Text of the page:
That having been said, yields should improve with time and YMTC’s production capacity should eventually double again, or triple. This would add a significant new competitor to the current oligopoly consisting of Samsung; SK Hynix (which is buying Intel’s NAND flash business); the joint venture between Kioxia (formerly Toshiba) and Western Digital; and Micron.

According to market research company TrendForce, these companies’ shares of the NAND flash market in 3Q of 2020 were Kioxia/Western Digital 36%, Samsung 33%, SK Hynix/Intel 19%, Micron 11% and YMTC 1%.

NAND flash is a commodity used in cell phones, memory cards, USB flash drives, solid state drives (SSDs) and other products. More competition means lower prices and more innovation. What’s not to like?

Don’t ask Mike Pompeo or Peter Navarro – they will be gone soon anyway. Instead, consider the impact of a new and fast-growing competitor in China, where most of YMTC’s products are likely to be sold. A competitor focused on market share, not the maximization of profit.

Customers will like this. YMTC’s competitors will not. Weaker pricing in China will affect pricing and profitability elsewhere. Kioxia, a relatively low-margin business that was forced to postpone its IPO last September, seems particularly vulnerable. But a lot can happen in the two to three years it is likely to take for YMTC to have a significant impact on the market.

YMTC was spun off from the Tsinghua Unigroup in 2016 after two years of NAND flash development work (Tsinghua Unigroup maintains a controlling stake of 51%). It introduced its unique Xtacking® architecture and began mass production of China’s first 3D NAND flash memory in 2018. This year it should begin trial production of 192-layer chips, which could close the technology gap (although not the economies-of-scale gap) with its more experienced rivals.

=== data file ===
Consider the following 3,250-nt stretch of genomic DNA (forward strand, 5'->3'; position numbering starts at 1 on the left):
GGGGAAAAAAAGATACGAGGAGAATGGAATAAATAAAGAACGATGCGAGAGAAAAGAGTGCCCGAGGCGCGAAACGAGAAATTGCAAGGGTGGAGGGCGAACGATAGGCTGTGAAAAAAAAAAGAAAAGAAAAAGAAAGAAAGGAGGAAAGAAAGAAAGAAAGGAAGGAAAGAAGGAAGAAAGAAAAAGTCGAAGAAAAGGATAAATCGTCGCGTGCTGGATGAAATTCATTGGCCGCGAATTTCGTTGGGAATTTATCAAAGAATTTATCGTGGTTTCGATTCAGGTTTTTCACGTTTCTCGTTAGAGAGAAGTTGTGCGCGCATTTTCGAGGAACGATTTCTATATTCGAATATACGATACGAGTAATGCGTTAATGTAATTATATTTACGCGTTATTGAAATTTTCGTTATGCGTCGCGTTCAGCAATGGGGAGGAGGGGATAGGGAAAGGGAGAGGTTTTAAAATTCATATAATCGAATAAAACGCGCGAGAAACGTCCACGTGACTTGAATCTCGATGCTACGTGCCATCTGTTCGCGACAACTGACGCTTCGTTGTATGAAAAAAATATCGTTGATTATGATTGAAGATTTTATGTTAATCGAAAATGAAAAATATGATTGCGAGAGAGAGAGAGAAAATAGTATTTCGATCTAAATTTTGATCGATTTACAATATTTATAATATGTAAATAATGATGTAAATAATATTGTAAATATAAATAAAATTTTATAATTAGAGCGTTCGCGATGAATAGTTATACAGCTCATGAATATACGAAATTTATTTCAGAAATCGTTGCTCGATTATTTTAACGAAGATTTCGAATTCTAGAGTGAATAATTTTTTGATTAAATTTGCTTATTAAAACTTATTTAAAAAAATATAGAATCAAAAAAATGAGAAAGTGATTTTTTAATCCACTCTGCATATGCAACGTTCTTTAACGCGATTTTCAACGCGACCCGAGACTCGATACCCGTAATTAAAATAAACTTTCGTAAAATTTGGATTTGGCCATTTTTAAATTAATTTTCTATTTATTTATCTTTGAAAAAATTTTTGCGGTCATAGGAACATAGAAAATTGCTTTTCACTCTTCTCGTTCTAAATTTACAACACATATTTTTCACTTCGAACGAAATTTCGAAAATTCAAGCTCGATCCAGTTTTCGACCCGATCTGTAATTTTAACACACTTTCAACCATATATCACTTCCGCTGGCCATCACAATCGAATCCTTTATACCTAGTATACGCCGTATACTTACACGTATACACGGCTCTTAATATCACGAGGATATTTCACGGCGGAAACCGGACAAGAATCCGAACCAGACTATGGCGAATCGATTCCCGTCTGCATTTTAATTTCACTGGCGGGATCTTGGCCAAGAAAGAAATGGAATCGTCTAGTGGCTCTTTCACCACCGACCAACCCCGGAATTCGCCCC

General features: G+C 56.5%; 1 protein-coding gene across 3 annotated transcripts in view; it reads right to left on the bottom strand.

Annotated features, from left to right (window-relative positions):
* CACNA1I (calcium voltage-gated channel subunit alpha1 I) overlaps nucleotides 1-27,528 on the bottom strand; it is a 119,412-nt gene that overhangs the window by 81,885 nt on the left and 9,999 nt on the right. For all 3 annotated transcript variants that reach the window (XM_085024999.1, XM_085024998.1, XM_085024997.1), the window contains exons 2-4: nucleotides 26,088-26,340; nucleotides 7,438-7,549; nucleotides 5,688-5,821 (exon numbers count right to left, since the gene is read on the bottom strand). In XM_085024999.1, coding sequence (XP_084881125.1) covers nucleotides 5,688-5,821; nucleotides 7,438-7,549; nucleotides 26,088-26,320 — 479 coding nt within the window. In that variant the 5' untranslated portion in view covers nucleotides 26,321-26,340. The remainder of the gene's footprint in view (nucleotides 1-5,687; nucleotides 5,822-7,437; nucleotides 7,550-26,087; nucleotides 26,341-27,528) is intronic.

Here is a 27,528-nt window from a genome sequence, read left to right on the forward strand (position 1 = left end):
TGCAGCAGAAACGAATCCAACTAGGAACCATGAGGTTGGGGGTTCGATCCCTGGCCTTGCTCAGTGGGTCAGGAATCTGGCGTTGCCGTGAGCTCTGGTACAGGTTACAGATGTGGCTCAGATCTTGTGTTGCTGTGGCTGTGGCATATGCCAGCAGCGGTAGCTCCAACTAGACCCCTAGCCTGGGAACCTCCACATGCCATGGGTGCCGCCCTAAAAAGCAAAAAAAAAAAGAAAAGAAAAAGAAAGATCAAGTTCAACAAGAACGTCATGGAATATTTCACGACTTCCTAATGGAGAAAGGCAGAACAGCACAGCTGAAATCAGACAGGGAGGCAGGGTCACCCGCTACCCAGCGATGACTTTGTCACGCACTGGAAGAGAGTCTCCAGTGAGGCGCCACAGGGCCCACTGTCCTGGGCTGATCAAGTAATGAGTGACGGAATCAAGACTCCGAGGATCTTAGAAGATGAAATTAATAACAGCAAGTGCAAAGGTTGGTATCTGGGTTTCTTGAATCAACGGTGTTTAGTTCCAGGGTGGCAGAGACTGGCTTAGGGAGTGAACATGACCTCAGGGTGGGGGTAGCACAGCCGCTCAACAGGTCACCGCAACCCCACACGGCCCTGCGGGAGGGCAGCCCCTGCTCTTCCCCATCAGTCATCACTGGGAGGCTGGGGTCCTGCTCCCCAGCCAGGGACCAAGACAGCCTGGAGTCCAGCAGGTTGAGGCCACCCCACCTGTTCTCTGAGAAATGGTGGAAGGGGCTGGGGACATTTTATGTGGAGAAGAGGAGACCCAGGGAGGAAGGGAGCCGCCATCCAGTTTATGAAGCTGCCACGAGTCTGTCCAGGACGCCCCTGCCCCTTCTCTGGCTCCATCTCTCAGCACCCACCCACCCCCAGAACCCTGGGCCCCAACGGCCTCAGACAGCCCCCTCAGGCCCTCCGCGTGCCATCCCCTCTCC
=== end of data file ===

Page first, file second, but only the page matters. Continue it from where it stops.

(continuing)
YMTC products are made by its subsidiary XMC, which previously made NOR flash chips for Spansion, the former AMD-Fujitsu joint venture that is now part of Cypress Semiconductor. This is the background to the statement on YMTC’s website that its success “is the result of combining independent R&D and international cooperation.”

Like other Chinese semiconductor makers, XMC makes chips using equipment that is supplied almost entirely by American, European and Japanese companies. It is a good customer and should remain so if its capital spending plans are not hamstrung by its parent company’s financial problems. These include negative free cash flow and bond defaults.

After failing to make a $200 million debt repayment last November, Tsinghua Unigroup suspended the construction of a DRAM fab in Chongqing and a separate NAND flash memory project in Chengdu. As Electronics Weekly points out: Of China’s big fab initiatives, only two remain in play: Yangtze Memory for NAND and ChangXin Memory For DRAM.

Then there is SMIC, the largest Chinese-owned semiconductor foundry, which the U.S. sanctioned as part of its effort to stifle Huawei. For SMIC to catch up with TSMC now looks like nearly impossible. YMTC also supplies Huawei, but so far seems to have escaped the attention of America’s global economic police. 

In his essay How America Can Shore Up Asian Order, published in the January 12 issue of Foreign Affairs, Kurt Campbell wrote that “… it is neither practical nor profitable to exclude Beijing from Asia’s vibrant future.” As President-elect Joe Biden’s incoming coordinator for Indo-Pacific affairs, Mr. Campbell was presumably telegraphing a shift to constructive engagement in Washington, DC.

In any case, China’s semiconductor industry is nowhere near being a major competitor in the global market, let alone an existential threat to the international order and the American way of life. Constructive engagement in the areas of IP protection and market access is definitely called for, but U.S. policy makers might better focus on rebuilding their own country rather than trying to keep other countries down.

SEMI data also shows that North America accounted for only 9% of semiconductor wafer fab equipment spending in 2020, compared with 87% for Asia as a whole. The North American figure will probably recover a bit this year and next with the construction of two new factories in the US – one by TSMC in Arizona and one by Samsung in Texas.

Scott Foster is an analyst with Lightstream Research, Tokyo.